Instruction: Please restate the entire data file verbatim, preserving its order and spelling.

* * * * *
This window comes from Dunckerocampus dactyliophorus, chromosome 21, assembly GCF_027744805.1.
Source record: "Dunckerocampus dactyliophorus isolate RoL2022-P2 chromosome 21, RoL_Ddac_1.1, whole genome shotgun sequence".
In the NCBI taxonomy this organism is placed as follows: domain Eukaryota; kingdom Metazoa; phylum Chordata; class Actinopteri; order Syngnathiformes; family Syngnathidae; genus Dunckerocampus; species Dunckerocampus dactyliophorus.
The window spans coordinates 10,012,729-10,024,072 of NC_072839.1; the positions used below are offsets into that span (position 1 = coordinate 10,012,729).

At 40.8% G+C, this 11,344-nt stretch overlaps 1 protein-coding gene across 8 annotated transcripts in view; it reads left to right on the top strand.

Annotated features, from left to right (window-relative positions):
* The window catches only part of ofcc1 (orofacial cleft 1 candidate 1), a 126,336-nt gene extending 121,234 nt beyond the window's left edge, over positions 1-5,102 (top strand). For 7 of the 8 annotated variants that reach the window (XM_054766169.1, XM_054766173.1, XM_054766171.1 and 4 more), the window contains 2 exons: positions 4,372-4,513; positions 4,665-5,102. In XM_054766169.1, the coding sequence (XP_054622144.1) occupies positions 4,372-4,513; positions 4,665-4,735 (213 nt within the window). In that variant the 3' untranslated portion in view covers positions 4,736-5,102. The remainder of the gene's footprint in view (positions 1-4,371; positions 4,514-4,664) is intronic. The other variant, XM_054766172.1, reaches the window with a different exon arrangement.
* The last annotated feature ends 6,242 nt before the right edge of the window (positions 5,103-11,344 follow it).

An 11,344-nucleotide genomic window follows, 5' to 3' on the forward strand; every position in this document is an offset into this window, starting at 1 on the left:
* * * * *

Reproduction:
This window comes from Dunckerocampus dactyliophorus, chromosome 21, assembly GCF_027744805.1.
Source record: "Dunckerocampus dactyliophorus isolate RoL2022-P2 chromosome 21, RoL_Ddac_1.1, whole genome shotgun sequence".
In the NCBI taxonomy this organism is placed as follows: domain Eukaryota; kingdom Metazoa; phylum Chordata; class Actinopteri; order Syngnathiformes; family Syngnathidae; genus Dunckerocampus; species Dunckerocampus dactyliophorus.
The window spans coordinates 10,012,729-10,024,072 of NC_072839.1; the positions used below are offsets into that span (position 1 = coordinate 10,012,729).

At 40.8% G+C, this 11,344-nt stretch overlaps 1 protein-coding gene across 8 annotated transcripts in view; it reads left to right on the top strand.

Annotated features, from left to right (window-relative positions):
* The window catches only part of ofcc1 (orofacial cleft 1 candidate 1), a 126,336-nt gene extending 121,234 nt beyond the window's left edge, over positions 1-5,102 (top strand). For 7 of the 8 annotated variants that reach the window (XM_054766169.1, XM_054766173.1, XM_054766171.1 and 4 more), the window contains 2 exons: positions 4,372-4,513; positions 4,665-5,102. In XM_054766169.1, the coding sequence (XP_054622144.1) occupies positions 4,372-4,513; positions 4,665-4,735 (213 nt within the window). In that variant the 3' untranslated portion in view covers positions 4,736-5,102. The remainder of the gene's footprint in view (positions 1-4,371; positions 4,514-4,664) is intronic. The other variant, XM_054766172.1, reaches the window with a different exon arrangement.
* The last annotated feature ends 6,242 nt before the right edge of the window (positions 5,103-11,344 follow it).

An 11,344-nucleotide genomic window follows, 5' to 3' on the forward strand; every position in this document is an offset into this window, starting at 1 on the left: